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The German government has adopted a series of energy-saving regulations for the winter that will restrict lights and heating in public structures.
The government hopes to cut gas consumption by 2% through the new regulations.
The German economy minister claimed that over two years, the regulations could save private consumers, businesses, and the public sector some €10.8 billion (£9.1 billion).
It is a part of efforts to lessen the nation’s reliance on Russian gas.
Germany used to buy 55% of its gas from Russia before Russia’s invasion of Ukraine, but it has since cut this to 35% and threatened to stop imports.
Nevertheless, Ukraine remains a big market for Moscow, which spent about €9 billion (£7.7 billion; $9.6 billion) on Russian oil and gas in the first two months of the conflict.
Russia has also reduced gas shipments via the crucial Nordstream 1 pipeline to 20% of capacity, prompting concerns that it may turn off the taps this winter.
German Economy Minister Robert Habeck told reporters that his nation wanted to break “as rapidly as possible free from the hold of Russian energy imports.”
Public places in Germany to reduce energy usage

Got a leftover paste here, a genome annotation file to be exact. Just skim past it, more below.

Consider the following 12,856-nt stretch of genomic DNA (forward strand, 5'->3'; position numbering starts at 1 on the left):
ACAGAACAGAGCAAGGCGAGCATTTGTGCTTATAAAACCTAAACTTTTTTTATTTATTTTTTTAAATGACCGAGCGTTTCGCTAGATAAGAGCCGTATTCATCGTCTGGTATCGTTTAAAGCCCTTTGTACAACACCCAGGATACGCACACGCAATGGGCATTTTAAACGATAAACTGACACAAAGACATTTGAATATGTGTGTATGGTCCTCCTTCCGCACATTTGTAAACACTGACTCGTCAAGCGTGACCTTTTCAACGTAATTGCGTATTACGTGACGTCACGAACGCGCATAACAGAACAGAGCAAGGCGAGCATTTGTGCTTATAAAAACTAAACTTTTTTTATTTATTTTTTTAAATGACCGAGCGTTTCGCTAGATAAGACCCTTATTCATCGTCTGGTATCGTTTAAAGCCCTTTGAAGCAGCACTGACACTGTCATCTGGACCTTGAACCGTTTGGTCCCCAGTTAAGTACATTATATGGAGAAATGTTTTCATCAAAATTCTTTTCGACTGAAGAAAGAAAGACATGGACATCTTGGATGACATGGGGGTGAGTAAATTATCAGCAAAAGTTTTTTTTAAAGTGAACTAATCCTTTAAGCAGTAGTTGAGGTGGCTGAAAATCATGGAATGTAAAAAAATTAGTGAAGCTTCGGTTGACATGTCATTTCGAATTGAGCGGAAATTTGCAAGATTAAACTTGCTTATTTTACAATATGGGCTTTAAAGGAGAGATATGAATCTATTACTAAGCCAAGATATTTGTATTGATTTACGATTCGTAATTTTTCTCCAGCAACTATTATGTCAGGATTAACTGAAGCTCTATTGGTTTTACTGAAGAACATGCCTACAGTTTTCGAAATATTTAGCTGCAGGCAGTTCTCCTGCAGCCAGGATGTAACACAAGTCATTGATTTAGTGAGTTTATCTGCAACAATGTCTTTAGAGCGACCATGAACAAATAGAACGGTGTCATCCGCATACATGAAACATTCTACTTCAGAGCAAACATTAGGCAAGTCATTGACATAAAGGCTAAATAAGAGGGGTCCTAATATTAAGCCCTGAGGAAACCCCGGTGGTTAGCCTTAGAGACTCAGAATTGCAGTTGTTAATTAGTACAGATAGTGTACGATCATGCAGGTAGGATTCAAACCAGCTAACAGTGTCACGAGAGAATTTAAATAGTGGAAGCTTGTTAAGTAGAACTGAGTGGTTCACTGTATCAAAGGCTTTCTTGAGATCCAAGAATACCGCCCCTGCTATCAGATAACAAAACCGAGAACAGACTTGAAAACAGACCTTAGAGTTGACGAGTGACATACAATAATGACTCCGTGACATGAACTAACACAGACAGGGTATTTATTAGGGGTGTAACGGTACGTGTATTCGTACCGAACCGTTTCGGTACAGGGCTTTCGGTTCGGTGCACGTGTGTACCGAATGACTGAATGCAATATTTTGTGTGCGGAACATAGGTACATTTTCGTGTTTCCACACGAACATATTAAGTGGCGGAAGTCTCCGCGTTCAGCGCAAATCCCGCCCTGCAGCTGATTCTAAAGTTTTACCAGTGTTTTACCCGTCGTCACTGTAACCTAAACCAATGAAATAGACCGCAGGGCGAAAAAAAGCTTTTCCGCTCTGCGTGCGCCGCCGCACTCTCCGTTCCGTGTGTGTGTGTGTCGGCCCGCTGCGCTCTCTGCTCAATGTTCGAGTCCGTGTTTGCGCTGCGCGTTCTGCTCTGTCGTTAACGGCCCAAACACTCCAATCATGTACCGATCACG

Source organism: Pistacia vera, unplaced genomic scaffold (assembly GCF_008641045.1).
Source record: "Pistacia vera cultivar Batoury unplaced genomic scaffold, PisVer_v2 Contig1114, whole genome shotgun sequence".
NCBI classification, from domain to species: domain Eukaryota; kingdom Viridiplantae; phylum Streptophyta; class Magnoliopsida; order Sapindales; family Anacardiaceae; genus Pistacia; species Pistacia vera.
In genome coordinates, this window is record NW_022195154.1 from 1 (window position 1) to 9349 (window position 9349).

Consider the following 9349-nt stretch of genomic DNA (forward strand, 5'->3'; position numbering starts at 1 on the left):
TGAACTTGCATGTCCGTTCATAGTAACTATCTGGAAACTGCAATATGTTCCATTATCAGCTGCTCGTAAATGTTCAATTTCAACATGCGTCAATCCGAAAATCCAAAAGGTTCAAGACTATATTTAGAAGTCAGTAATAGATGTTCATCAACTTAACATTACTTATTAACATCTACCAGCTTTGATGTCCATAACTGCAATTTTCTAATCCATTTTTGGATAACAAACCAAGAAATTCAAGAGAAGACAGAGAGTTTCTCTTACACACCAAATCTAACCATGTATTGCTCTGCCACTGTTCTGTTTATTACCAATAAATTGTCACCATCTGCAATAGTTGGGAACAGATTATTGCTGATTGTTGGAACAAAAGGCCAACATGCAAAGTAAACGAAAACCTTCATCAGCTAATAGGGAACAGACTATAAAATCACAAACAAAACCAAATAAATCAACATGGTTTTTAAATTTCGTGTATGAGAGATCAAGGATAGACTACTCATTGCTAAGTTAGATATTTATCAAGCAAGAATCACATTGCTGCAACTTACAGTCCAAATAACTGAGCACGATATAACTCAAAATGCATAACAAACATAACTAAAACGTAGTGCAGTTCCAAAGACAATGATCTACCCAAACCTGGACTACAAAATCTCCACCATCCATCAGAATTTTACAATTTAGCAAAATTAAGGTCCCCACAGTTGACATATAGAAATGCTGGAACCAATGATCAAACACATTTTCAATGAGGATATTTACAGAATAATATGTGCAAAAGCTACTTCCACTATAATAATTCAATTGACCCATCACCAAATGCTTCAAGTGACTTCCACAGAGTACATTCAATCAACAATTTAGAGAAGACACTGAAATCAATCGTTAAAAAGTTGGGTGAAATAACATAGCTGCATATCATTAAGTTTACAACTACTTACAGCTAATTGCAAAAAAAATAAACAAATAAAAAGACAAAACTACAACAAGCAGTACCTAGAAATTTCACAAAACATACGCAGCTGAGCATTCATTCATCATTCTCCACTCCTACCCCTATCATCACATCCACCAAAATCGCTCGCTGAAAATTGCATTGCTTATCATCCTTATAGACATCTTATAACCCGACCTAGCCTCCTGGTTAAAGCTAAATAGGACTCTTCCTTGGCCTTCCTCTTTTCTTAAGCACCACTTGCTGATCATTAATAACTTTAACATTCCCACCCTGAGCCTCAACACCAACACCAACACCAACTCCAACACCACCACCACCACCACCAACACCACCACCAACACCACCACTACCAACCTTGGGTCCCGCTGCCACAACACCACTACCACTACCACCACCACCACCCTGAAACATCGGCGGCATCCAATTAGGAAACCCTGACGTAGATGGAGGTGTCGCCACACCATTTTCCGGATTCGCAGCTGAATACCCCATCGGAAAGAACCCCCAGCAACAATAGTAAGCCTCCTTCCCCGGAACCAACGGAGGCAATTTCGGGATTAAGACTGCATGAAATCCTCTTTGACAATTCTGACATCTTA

Starting in September, public buildings—aside from institutions like hospitals—must be heated to a maximum of 19 degrees Celsius. The heating can be turned off entirely in entranceways, hallways, and foyers.
Additionally, companies might be prohibited from having their stores lit up at night, and public monuments and buildings won’t be lit up for aesthetic reasons.
It might also be prohibited to heat private swimming pools. Additionally, the nation will give railroad passenger traffic a lower priority than coal and oil freight, which will result in delays for travelers.
Increasing storage capacity Germany also intends to launch public relations initiatives to inform people of ways to reduce their own use.
In addition, the nation is building two LNG facilities on the North Sea coast to increase storage amid worries about winter shortages.
Although this will become required if there are significant shortages, the majority of European Union members have voluntarily agreed to cut their gas consumption by 15% this winter. In the meantime, in an effort to conserve energy, Spain has already established regulations limiting air conditioning and heating temperatures in large commercial and public buildings.
According to Switzerland’s energy minister on Wednesday, the EU’s plan would “definitely make sense” if the nation wanted to avoid an energy catastrophe.
In case of blackouts brought on by changes in Russian supply, the electricity authority of Switzerland has also advised that households stock up on candles.
The decision to reduce the heating in public buildings was announced earlier this month by Simonetta Sommaruga, Switzerland’s energy minister.